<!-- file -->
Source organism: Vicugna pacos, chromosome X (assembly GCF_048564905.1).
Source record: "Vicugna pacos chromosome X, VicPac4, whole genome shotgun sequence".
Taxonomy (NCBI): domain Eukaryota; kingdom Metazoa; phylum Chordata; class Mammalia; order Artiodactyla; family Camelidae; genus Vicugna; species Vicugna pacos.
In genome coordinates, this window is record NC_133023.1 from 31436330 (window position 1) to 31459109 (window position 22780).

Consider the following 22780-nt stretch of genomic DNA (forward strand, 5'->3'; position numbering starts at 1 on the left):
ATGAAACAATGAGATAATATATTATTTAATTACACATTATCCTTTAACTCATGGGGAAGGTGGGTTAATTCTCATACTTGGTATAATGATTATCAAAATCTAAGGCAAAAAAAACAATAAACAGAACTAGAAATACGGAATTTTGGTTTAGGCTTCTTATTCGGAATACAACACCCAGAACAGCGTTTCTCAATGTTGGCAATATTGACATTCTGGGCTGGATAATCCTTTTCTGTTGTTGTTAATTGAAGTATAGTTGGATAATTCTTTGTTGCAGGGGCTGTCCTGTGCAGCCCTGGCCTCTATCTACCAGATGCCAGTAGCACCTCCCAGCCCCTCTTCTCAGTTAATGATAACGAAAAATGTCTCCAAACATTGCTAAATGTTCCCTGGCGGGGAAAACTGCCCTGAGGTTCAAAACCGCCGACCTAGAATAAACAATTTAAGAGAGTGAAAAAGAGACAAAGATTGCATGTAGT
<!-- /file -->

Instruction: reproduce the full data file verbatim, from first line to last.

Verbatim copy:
Source organism: Vicugna pacos, chromosome X (assembly GCF_048564905.1).
Source record: "Vicugna pacos chromosome X, VicPac4, whole genome shotgun sequence".
Taxonomy (NCBI): domain Eukaryota; kingdom Metazoa; phylum Chordata; class Mammalia; order Artiodactyla; family Camelidae; genus Vicugna; species Vicugna pacos.
In genome coordinates, this window is record NC_133023.1 from 31436330 (window position 1) to 31459109 (window position 22780).

Consider the following 22780-nt stretch of genomic DNA (forward strand, 5'->3'; position numbering starts at 1 on the left):
ATGAAACAATGAGATAATATATTATTTAATTACACATTATCCTTTAACTCATGGGGAAGGTGGGTTAATTCTCATACTTGGTATAATGATTATCAAAATCTAAGGCAAAAAAAACAATAAACAGAACTAGAAATACGGAATTTTGGTTTAGGCTTCTTATTCGGAATACAACACCCAGAACAGCGTTTCTCAATGTTGGCAATATTGACATTCTGGGCTGGATAATCCTTTTCTGTTGTTGTTAATTGAAGTATAGTTGGATAATTCTTTGTTGCAGGGGCTGTCCTGTGCAGCCCTGGCCTCTATCTACCAGATGCCAGTAGCACCTCCCAGCCCCTCTTCTCAGTTAATGATAACGAAAAATGTCTCCAAACATTGCTAAATGTTCCCTGGCGGGGAAAACTGCCCTGAGGTTCAAAACCGCCGACCTAGAATAAACAATTTAAGAGAGTGAAAAAGAGACAAAGATTGCATGTAGT